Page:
In August of 2014, hackers, evidently specialists in cloud security, released to 4Chan, candid iPhone (amongst other smartphones) photographs taken by Hollywood celebrities, who apparently believed that the photos would not be automatically uploaded to Apple’s iCloud cloud storage service. Clearly, they were mistaken in that assumption; iPhone users upload their photos to iCloud by default. As iOS devices become an increasingly popular item in the lawyer’s toolkit, this episode should have been especially instructive for practicing legal professionals.
Attorneys are, of course, generally obligated to keep information relating to their representations of clients confidential. New York’s Rules of Professional Conduct make clear that a lawyer shall exercise “reasonable care” in preventing the disclosure of confidential information.
Various state bar associations’ ethics committees have opined on the propriety of using cloud services. The New York State Bar Association’s Ethics Committee has stated that the “reasonable care” standard in maintaining confidentiality should include the lawyer’s ensuring that the cloud computing service has an enforceable security obligation, investigating what security is used, and how the cloud computing service deletes or manages data. The opinion distinguishes between the storage and the transmittal of data, while at the same time avoiding the use of the phrases “data in motion” and “data at rest.”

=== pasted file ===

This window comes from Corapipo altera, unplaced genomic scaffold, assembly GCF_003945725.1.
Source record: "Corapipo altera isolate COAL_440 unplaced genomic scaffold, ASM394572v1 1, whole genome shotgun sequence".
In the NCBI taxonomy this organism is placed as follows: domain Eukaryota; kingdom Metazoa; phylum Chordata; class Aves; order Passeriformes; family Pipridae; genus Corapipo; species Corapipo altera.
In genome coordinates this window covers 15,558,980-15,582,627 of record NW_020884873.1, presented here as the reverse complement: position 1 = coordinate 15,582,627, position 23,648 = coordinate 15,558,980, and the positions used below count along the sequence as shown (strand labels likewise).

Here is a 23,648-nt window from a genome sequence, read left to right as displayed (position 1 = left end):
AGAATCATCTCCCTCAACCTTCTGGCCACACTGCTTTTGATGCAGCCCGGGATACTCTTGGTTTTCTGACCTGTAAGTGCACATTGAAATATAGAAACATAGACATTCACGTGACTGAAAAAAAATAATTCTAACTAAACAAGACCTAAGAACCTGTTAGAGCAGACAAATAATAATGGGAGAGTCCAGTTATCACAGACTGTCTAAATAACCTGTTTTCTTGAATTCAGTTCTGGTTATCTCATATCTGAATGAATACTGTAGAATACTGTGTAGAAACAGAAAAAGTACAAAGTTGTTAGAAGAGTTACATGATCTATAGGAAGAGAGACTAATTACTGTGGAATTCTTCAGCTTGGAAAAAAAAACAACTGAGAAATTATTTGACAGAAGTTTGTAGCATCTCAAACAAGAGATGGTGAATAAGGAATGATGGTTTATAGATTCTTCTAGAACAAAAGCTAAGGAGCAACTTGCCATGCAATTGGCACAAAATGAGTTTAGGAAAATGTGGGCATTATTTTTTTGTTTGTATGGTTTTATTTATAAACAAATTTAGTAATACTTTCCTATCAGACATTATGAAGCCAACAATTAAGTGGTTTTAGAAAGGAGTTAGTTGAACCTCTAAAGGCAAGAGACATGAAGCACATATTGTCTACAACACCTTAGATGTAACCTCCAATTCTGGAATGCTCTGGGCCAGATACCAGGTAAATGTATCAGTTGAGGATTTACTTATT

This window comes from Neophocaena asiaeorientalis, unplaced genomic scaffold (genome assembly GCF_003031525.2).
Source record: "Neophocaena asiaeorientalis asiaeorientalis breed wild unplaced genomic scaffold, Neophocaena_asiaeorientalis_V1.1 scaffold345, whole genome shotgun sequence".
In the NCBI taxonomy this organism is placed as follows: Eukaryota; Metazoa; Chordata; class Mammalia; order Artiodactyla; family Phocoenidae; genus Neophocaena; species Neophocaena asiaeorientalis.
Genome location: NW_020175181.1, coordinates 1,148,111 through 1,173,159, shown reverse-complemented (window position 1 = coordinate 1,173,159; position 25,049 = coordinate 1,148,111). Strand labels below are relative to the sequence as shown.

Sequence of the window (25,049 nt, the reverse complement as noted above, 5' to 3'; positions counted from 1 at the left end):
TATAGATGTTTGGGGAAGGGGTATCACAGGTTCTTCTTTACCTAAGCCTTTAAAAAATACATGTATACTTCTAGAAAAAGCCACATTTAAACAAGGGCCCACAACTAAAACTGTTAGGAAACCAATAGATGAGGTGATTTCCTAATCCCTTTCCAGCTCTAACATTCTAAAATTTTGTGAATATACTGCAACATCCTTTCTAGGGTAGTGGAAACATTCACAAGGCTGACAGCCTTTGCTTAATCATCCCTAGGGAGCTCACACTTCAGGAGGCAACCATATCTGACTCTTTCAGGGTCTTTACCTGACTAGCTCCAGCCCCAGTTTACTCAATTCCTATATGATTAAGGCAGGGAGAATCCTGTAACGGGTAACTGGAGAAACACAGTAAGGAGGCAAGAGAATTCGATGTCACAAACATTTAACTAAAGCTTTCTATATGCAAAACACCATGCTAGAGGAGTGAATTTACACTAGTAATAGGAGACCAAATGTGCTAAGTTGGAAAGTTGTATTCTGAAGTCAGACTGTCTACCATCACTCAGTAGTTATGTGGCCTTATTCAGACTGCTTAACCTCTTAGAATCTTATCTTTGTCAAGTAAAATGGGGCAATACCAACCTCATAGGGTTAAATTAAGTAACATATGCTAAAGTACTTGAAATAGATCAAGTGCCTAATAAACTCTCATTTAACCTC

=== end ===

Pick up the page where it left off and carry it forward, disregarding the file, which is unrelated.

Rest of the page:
Cloud computing and storage have become very popular in recent years with mega cap tech companies providing such services for little to no cost. As reliance on cloud services has grown, so have the risks. Attorneys may want to consider mitigating these potential risks by diversifying; they may want to consider allocating their data assets with a variety of cloud services, rather than putting all of their easter eggs in one digital basket.
How has Apple’s security posture changed since 2014? How have data protection regulations evolved since 2014?
With thanks to Aaron Collins, Esq.
Artwork by Martha C. Chemas, Esq. using Google Autodraw